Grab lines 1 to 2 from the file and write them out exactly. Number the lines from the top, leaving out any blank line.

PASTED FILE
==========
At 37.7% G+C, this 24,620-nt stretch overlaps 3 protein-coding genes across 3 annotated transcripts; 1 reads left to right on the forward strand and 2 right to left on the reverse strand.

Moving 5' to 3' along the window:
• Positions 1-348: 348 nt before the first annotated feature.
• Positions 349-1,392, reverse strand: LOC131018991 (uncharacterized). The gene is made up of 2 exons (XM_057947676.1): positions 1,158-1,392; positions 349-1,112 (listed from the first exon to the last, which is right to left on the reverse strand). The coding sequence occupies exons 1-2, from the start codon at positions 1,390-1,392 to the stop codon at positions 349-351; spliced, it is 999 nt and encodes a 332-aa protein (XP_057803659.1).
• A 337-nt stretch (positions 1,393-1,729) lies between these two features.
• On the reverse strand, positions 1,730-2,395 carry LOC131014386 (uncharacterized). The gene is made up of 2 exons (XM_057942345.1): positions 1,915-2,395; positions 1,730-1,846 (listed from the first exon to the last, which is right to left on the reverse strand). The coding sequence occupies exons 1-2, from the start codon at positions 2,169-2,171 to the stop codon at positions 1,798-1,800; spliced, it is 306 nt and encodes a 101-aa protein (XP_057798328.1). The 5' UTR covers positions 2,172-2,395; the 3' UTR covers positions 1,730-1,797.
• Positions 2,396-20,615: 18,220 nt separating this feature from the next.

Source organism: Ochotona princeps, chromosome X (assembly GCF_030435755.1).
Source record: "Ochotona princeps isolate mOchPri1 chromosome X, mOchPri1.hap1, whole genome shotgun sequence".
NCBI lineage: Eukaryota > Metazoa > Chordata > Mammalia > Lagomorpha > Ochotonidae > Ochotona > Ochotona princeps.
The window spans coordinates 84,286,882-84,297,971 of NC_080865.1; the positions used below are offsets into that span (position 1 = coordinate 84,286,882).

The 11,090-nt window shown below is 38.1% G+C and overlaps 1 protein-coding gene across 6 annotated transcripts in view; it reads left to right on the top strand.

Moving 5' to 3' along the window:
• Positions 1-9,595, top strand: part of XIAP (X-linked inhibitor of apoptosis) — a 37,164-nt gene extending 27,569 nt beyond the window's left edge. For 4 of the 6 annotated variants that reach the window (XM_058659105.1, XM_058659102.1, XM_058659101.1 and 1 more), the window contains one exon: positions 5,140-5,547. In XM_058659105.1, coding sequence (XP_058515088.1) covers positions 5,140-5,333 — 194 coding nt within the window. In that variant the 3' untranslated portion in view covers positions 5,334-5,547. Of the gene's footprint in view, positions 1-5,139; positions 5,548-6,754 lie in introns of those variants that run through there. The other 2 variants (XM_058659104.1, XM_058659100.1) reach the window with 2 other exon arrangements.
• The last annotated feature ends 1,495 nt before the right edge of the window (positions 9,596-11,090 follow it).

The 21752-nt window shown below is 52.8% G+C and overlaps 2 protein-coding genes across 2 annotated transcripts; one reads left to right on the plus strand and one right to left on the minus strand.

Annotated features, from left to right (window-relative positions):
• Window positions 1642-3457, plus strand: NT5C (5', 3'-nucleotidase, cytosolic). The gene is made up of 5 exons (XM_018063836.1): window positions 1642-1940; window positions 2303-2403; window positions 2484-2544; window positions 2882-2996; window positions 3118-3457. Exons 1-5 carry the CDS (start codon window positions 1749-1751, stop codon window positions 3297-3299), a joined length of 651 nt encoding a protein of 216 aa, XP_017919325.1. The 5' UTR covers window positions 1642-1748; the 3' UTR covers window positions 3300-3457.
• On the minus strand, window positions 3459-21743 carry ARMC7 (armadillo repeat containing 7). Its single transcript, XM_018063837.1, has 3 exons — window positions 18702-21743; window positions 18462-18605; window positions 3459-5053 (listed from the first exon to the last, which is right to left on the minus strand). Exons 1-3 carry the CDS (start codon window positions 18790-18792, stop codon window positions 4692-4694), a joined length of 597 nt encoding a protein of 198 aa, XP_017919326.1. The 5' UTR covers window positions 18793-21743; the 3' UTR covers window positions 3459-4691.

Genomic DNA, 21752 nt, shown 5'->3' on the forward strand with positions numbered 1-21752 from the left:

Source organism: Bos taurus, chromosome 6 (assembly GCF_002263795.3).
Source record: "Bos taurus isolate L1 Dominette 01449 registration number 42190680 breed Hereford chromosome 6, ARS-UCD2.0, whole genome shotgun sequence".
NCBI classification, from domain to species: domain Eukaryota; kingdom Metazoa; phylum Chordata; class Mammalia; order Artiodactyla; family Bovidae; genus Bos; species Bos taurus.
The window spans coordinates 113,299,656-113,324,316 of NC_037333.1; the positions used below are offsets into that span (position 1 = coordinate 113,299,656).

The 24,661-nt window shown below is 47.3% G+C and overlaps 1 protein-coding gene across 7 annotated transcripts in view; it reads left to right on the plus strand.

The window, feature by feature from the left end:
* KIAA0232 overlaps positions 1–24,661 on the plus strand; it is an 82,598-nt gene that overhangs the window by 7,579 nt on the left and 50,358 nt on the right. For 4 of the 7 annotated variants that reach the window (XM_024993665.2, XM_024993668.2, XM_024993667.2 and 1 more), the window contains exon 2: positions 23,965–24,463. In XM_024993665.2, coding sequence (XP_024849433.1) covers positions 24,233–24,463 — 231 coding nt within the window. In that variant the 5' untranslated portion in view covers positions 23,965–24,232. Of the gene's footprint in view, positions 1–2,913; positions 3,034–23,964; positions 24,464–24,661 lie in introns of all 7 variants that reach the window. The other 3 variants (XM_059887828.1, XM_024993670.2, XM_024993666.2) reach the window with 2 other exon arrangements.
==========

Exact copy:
At 37.7% G+C, this 24,620-nt stretch overlaps 3 protein-coding genes across 3 annotated transcripts; 1 reads left to right on the forward strand and 2 right to left on the reverse strand.

Moving 5' to 3' along the window: